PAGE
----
Russia will be Obama’s or McCain’s problem, analysts say

The war between Russia and Georgia — and more importantly, the effect on the relations between Russia and the United States — didn’t provide any more comforting moments today .

Defense Secretary Robert Gates warned that relations between the U.S. and Russia could be strained for years. But he did say there’s no chance the U.S. is going to get involved militarily.

Still, it appears to be a situation that will be one of the first to end up in the lap of a new president.

John McCain, speaking in Michigan, called for a complete review of U.S. relations with its Cold War enemy, the International Herald Tribune reported.


McCain said there should be heightened security arrangements for Ukraine, the Baltic states and Poland. But he offered no specifics, and ruled out military action against Russia or a return to the cold war.

Barack Obama, on vacation in Hawaii, condemned the Russia invasion and called for a U.N. Security Council resolution.

Here are the statements of both candidates:

As for Minnesota politicians, I asked an official in Rep. Michele Bachman’s office for an interview today. I got a statement from the congresswoman instead:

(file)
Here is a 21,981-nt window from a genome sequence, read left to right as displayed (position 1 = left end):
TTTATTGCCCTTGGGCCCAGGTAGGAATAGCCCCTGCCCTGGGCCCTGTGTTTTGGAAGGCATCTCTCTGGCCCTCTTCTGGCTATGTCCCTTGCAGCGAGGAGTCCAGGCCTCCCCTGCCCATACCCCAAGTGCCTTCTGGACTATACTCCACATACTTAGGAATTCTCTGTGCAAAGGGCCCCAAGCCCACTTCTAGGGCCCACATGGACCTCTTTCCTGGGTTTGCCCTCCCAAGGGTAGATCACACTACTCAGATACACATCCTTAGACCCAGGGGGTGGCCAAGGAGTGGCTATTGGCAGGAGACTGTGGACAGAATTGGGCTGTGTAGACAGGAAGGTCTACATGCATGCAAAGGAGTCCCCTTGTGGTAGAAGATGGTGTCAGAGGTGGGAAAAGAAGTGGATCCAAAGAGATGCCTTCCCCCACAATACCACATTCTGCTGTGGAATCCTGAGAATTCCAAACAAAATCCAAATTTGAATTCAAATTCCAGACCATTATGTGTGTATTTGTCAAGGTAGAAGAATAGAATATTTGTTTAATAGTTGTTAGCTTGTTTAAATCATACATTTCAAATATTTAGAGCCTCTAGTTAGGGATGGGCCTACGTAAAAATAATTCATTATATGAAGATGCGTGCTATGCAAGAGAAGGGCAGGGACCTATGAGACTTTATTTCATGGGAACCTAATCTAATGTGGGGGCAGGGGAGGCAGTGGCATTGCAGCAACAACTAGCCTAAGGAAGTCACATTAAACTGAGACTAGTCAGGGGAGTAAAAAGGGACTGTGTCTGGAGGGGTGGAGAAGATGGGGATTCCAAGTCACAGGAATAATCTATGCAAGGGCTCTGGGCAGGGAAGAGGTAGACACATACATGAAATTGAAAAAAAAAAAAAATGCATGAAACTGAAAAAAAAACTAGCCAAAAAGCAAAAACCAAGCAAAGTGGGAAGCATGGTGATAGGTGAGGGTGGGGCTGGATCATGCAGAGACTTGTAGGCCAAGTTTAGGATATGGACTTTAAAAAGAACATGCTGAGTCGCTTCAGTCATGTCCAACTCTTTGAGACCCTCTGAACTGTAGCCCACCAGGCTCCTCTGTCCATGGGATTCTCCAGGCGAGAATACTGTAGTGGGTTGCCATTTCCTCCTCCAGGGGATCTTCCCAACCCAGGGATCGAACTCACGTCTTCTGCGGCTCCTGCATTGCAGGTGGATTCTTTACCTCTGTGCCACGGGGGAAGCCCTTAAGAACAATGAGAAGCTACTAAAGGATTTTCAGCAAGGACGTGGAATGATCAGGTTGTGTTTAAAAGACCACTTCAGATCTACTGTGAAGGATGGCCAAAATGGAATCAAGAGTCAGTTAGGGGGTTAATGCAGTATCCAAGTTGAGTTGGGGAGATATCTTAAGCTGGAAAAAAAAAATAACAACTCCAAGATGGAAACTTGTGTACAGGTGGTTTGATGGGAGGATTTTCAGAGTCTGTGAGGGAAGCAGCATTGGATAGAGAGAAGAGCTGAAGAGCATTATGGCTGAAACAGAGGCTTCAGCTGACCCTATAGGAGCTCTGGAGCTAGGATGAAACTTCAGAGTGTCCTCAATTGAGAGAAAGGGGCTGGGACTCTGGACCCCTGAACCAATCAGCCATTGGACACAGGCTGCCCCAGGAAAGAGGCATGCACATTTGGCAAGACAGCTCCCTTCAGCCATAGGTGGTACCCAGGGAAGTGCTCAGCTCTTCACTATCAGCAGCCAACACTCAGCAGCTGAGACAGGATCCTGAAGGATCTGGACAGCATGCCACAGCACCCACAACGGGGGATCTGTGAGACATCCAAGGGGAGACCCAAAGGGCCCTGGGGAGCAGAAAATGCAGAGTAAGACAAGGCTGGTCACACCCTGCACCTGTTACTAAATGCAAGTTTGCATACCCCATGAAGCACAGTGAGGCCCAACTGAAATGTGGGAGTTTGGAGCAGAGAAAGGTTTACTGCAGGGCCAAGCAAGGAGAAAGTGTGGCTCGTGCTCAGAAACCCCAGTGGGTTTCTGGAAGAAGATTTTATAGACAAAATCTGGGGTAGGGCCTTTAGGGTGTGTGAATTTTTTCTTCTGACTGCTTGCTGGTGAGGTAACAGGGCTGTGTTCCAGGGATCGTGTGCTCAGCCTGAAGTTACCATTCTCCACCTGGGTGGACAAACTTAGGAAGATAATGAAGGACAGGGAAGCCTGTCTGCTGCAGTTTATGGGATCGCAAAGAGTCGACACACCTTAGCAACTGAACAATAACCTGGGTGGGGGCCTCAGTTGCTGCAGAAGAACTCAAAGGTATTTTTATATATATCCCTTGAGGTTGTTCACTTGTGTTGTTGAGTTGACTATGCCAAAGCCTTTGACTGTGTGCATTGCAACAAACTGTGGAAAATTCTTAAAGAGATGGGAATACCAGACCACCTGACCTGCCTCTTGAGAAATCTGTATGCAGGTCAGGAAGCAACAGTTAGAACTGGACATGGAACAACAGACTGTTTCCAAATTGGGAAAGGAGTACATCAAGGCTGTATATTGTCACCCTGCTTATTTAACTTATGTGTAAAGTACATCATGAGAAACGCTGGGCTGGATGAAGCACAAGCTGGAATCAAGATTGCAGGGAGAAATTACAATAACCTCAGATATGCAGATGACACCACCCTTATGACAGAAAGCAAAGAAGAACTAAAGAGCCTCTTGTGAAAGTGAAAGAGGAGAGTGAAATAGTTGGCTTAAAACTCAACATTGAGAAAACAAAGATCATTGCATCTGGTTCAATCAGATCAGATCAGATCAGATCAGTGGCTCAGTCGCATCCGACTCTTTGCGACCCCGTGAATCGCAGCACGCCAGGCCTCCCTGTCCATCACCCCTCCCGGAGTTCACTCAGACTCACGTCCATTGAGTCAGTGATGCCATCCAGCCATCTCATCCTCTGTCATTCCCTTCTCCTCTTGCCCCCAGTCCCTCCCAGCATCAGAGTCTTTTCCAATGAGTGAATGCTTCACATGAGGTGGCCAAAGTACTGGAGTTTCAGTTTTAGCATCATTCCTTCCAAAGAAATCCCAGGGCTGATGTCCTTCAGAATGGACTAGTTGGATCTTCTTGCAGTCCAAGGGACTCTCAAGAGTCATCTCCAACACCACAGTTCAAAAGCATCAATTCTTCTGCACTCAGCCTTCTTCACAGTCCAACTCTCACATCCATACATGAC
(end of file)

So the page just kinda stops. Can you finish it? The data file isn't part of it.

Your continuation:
“Obviously, the Russia-Georgia conflict is very disturbing and I am monitoring it very closely. In fact, this afternoon, I expect to participate in a conference call with Republican leadership on this matter.

“I was pleased to see that the President is taking a firm stand with Moscow and that he’s dispatched Condoleezza Rice to Tbilisi. This is a volatile region and I am hopeful that tough diplomacy and humanitarian aid are all that will be needed to keep the conflict from spreading.”

So far, only Sen. Norm Coleman, Bachmann, and Rep. Jim Oberstar have provided reaction to the ongoing events.

Update 6:03 p.m. Rep. Betty McCollum has issued a statement:


“I strongly condemn Russia’s coordinated assault and invasion of the sovereign, democratic Republic of Georgia. In an attempt to re-establish control over its neighbors through military force, Russia is sending a worrisome signal to the international community that its vision of the future looks like the troubled Soviet past.

“As a member of the House Appropriations Subcommittee on State Department and Foreign Operations, I support the Bush Administration’s commitment to provide immediate humanitarian assistance to relieve the Georgian peoples’ suffering. The United States and our European allies should now initiate high-level, persistent diplomatic talks with Georgia and Russia, focused on restoring and sustaining a cease-fire.”

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